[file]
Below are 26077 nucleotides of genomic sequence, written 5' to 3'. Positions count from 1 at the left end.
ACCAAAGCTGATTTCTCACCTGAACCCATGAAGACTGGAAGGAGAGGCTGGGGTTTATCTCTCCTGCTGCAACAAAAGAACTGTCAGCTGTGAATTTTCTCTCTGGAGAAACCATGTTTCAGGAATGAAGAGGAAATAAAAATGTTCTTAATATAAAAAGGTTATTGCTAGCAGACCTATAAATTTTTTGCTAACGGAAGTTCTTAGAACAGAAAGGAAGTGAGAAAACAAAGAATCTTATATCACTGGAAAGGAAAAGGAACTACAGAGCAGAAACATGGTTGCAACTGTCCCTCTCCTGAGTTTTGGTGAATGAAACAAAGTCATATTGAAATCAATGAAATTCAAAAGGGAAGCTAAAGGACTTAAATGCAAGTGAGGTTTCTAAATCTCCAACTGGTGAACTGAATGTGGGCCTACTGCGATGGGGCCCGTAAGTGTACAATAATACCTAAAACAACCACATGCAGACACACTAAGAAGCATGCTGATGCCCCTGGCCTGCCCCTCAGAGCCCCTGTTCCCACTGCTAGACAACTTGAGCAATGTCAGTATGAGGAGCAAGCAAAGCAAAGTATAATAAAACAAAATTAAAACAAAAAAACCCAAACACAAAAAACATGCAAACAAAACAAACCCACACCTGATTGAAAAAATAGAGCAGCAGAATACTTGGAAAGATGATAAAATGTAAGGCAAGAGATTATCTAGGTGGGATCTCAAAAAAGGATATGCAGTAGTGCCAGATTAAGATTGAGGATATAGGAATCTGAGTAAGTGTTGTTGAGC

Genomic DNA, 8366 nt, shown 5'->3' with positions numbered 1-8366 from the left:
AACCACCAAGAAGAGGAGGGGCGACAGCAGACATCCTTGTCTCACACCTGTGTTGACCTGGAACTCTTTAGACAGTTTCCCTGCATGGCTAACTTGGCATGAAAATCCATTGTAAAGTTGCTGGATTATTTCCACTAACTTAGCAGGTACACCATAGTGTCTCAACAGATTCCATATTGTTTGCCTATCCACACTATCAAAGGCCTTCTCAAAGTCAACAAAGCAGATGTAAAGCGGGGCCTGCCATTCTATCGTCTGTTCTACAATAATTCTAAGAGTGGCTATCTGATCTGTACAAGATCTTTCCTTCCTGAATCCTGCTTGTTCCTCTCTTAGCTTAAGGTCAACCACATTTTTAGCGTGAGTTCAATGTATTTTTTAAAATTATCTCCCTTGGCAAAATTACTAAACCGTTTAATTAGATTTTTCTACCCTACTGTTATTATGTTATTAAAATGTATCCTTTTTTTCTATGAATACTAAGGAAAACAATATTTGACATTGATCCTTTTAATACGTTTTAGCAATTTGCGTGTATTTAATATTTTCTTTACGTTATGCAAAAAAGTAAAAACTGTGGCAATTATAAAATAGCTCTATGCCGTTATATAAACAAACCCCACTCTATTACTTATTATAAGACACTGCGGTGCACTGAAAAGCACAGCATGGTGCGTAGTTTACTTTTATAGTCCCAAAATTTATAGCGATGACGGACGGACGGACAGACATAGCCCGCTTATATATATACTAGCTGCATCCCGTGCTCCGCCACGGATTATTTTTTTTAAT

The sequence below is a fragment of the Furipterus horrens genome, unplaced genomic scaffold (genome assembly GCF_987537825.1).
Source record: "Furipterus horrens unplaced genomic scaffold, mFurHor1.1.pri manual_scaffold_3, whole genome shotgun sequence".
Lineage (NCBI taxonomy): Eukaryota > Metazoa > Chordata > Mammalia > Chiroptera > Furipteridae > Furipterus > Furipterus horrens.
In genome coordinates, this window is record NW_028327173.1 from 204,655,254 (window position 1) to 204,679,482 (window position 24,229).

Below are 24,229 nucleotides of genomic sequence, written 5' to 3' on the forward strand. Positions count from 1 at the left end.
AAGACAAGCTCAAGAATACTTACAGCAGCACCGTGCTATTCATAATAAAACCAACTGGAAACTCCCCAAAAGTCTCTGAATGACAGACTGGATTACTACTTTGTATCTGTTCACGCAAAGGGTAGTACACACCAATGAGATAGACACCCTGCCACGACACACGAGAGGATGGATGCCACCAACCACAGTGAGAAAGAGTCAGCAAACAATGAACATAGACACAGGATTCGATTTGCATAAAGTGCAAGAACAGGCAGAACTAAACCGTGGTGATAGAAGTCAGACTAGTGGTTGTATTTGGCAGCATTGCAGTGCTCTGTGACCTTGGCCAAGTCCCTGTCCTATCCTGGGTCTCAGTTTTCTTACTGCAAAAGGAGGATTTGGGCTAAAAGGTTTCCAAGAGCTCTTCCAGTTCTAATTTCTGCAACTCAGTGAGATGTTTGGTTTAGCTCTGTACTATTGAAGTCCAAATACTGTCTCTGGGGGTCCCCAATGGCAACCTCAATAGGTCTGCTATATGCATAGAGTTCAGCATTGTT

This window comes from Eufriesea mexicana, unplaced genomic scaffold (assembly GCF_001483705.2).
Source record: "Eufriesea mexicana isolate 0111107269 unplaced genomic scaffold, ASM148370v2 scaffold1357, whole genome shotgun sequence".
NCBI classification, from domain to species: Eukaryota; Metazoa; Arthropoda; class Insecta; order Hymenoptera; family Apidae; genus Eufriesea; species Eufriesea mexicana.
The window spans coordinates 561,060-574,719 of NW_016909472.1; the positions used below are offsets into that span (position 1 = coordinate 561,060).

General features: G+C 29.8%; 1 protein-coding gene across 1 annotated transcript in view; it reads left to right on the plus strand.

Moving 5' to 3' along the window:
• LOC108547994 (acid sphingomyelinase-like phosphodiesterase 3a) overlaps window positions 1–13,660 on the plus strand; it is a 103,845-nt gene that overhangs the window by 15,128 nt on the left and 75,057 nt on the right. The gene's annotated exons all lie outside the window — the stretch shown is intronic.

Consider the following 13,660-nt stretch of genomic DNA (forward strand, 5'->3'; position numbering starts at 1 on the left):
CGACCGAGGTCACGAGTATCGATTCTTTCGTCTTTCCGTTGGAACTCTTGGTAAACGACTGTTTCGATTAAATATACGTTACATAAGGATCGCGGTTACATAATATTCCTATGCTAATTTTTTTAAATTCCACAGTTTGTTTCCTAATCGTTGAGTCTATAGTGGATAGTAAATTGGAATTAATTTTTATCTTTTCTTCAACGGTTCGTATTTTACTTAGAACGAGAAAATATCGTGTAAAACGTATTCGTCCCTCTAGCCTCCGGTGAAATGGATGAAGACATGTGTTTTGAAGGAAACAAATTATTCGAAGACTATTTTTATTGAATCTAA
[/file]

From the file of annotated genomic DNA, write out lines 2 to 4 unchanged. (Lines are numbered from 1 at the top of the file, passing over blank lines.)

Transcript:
ACCAAAGCTGATTTCTCACCTGAACCCATGAAGACTGGAAGGAGAGGCTGGGGTTTATCTCTCCTGCTGCAACAAAAGAACTGTCAGCTGTGAATTTTCTCTCTGGAGAAACCATGTTTCAGGAATGAAGAGGAAATAAAAATGTTCTTAATATAAAAAGGTTATTGCTAGCAGACCTATAAATTTTTTGCTAACGGAAGTTCTTAGAACAGAAAGGAAGTGAGAAAACAAAGAATCTTATATCACTGGAAAGGAAAAGGAACTACAGAGCAGAAACATGGTTGCAACTGTCCCTCTCCTGAGTTTTGGTGAATGAAACAAAGTCATATTGAAATCAATGAAATTCAAAAGGGAAGCTAAAGGACTTAAATGCAAGTGAGGTTTCTAAATCTCCAACTGGTGAACTGAATGTGGGCCTACTGCGATGGGGCCCGTAAGTGTACAATAATACCTAAAACAACCACATGCAGACACACTAAGAAGCATGCTGATGCCCCTGGCCTGCCCCTCAGAGCCCCTGTTCCCACTGCTAGACAACTTGAGCAATGTCAGTATGAGGAGCAAGCAAAGCAAAGTATAATAAAACAAAATTAAAACAAAAAAACCCAAACACAAAAAACATGCAAACAAAACAAACCCACACCTGATTGAAAAAATAGAGCAGCAGAATACTTGGAAAGATGATAAAATGTAAGGCAAGAGATTATCTAGGTGGGATCTCAAAAAAGGATATGCAGTAGTGCCAGATTAAGATTGAGGATATAGGAATCTGAGTAAGTGTTGTTGAGC

Genomic DNA, 8366 nt, shown 5'->3' with positions numbered 1-8366 from the left:
AACCACCAAGAAGAGGAGGGGCGACAGCAGACATCCTTGTCTCACACCTGTGTTGACCTGGAACTCTTTAGACAGTTTCCCTGCATGGCTAACTTGGCATGAAAATCCATTGTAAAGTTGCTGGATTATTTCCACTAACTTAGCAGGTACACCATAGTGTCTCAACAGATTCCATATTGTTTGCCTATCCACACTATCAAAGGCCTTCTCAAAGTCAACAAAGCAGATGTAAAGCGGGGCCTGCCATTCTATCGTCTGTTCTACAATAATTCTAAGAGTGGCTATCTGATCTGTACAAGATCTTTCCTTCCTGAATCCTGCTTGTTCCTCTCTTAGCTTAAGGTCAACCACATTTTTAGCGTGAGTTCAATGTATTTTTTAAAATTATCTCCCTTGGCAAAATTACTAAACCGTTTAATTAGATTTTTCTACCCTACTGTTATTATGTTATTAAAATGTATCCTTTTTTTCTATGAATACTAAGGAAAACAATATTTGACATTGATCCTTTTAATACGTTTTAGCAATTTGCGTGTATTTAATATTTTCTTTACGTTATGCAAAAAAGTAAAAACTGTGGCAATTATAAAATAGCTCTATGCCGTTATATAAACAAACCCCACTCTATTACTTATTATAAGACACTGCGGTGCACTGAAAAGCACAGCATGGTGCGTAGTTTACTTTTATAGTCCCAAAATTTATAGCGATGACGGACGGACGGACAGACATAGCCCGCTTATATATATACTAGCTGCATCCCGTGCTCCGCCACGGATTATTTTTTTTAAT